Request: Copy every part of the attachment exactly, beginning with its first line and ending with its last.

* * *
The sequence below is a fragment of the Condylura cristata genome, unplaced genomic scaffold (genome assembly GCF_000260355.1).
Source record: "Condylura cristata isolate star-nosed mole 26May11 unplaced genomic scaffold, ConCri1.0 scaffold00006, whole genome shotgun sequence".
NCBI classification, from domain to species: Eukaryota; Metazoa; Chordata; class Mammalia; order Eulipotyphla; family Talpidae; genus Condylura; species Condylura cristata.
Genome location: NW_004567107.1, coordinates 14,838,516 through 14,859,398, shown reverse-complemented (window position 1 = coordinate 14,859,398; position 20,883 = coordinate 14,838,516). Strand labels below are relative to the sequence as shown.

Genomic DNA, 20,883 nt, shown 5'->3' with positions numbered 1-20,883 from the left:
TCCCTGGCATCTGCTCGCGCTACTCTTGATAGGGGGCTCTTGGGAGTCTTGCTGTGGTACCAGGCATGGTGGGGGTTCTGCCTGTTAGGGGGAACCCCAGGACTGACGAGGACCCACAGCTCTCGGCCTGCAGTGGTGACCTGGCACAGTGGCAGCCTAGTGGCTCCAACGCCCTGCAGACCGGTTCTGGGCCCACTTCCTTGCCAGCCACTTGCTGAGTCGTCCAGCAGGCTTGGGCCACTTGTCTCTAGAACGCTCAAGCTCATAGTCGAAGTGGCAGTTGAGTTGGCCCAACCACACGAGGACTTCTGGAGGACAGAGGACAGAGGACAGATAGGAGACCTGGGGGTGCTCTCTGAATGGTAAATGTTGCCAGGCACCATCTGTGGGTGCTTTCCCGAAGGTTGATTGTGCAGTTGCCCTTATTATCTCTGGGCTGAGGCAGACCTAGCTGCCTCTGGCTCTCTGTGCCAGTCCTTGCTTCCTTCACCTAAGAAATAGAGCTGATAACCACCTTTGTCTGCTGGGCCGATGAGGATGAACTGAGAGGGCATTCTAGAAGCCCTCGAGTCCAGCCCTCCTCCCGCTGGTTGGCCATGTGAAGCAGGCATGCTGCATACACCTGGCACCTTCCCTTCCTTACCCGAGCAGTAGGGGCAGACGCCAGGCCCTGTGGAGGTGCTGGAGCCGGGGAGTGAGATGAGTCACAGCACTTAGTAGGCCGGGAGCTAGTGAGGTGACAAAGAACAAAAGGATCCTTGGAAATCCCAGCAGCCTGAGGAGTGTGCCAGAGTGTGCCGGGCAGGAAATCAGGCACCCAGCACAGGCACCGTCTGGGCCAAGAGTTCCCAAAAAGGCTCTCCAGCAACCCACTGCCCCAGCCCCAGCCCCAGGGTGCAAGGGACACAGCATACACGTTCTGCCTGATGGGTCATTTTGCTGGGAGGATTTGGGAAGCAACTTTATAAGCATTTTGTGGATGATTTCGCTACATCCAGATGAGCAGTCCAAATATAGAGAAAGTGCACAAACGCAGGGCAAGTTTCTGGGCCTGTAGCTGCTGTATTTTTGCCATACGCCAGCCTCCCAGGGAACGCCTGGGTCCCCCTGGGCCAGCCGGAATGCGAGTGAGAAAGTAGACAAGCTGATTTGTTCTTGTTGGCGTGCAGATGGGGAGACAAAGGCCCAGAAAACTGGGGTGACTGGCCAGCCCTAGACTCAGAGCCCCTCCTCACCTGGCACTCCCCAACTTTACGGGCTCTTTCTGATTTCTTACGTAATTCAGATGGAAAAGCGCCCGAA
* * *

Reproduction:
The sequence below is a fragment of the Condylura cristata genome, unplaced genomic scaffold (genome assembly GCF_000260355.1).
Source record: "Condylura cristata isolate star-nosed mole 26May11 unplaced genomic scaffold, ConCri1.0 scaffold00006, whole genome shotgun sequence".
NCBI classification, from domain to species: Eukaryota; Metazoa; Chordata; class Mammalia; order Eulipotyphla; family Talpidae; genus Condylura; species Condylura cristata.
Genome location: NW_004567107.1, coordinates 14,838,516 through 14,859,398, shown reverse-complemented (window position 1 = coordinate 14,859,398; position 20,883 = coordinate 14,838,516). Strand labels below are relative to the sequence as shown.

Genomic DNA, 20,883 nt, shown 5'->3' with positions numbered 1-20,883 from the left:
TCCCTGGCATCTGCTCGCGCTACTCTTGATAGGGGGCTCTTGGGAGTCTTGCTGTGGTACCAGGCATGGTGGGGGTTCTGCCTGTTAGGGGGAACCCCAGGACTGACGAGGACCCACAGCTCTCGGCCTGCAGTGGTGACCTGGCACAGTGGCAGCCTAGTGGCTCCAACGCCCTGCAGACCGGTTCTGGGCCCACTTCCTTGCCAGCCACTTGCTGAGTCGTCCAGCAGGCTTGGGCCACTTGTCTCTAGAACGCTCAAGCTCATAGTCGAAGTGGCAGTTGAGTTGGCCCAACCACACGAGGACTTCTGGAGGACAGAGGACAGAGGACAGATAGGAGACCTGGGGGTGCTCTCTGAATGGTAAATGTTGCCAGGCACCATCTGTGGGTGCTTTCCCGAAGGTTGATTGTGCAGTTGCCCTTATTATCTCTGGGCTGAGGCAGACCTAGCTGCCTCTGGCTCTCTGTGCCAGTCCTTGCTTCCTTCACCTAAGAAATAGAGCTGATAACCACCTTTGTCTGCTGGGCCGATGAGGATGAACTGAGAGGGCATTCTAGAAGCCCTCGAGTCCAGCCCTCCTCCCGCTGGTTGGCCATGTGAAGCAGGCATGCTGCATACACCTGGCACCTTCCCTTCCTTACCCGAGCAGTAGGGGCAGACGCCAGGCCCTGTGGAGGTGCTGGAGCCGGGGAGTGAGATGAGTCACAGCACTTAGTAGGCCGGGAGCTAGTGAGGTGACAAAGAACAAAAGGATCCTTGGAAATCCCAGCAGCCTGAGGAGTGTGCCAGAGTGTGCCGGGCAGGAAATCAGGCACCCAGCACAGGCACCGTCTGGGCCAAGAGTTCCCAAAAAGGCTCTCCAGCAACCCACTGCCCCAGCCCCAGCCCCAGGGTGCAAGGGACACAGCATACACGTTCTGCCTGATGGGTCATTTTGCTGGGAGGATTTGGGAAGCAACTTTATAAGCATTTTGTGGATGATTTCGCTACATCCAGATGAGCAGTCCAAATATAGAGAAAGTGCACAAACGCAGGGCAAGTTTCTGGGCCTGTAGCTGCTGTATTTTTGCCATACGCCAGCCTCCCAGGGAACGCCTGGGTCCCCCTGGGCCAGCCGGAATGCGAGTGAGAAAGTAGACAAGCTGATTTGTTCTTGTTGGCGTGCAGATGGGGAGACAAAGGCCCAGAAAACTGGGGTGACTGGCCAGCCCTAGACTCAGAGCCCCTCCTCACCTGGCACTCCCCAACTTTACGGGCTCTTTCTGATTTCTTACGTAATTCAGATGGAAAAGCGCCCGAA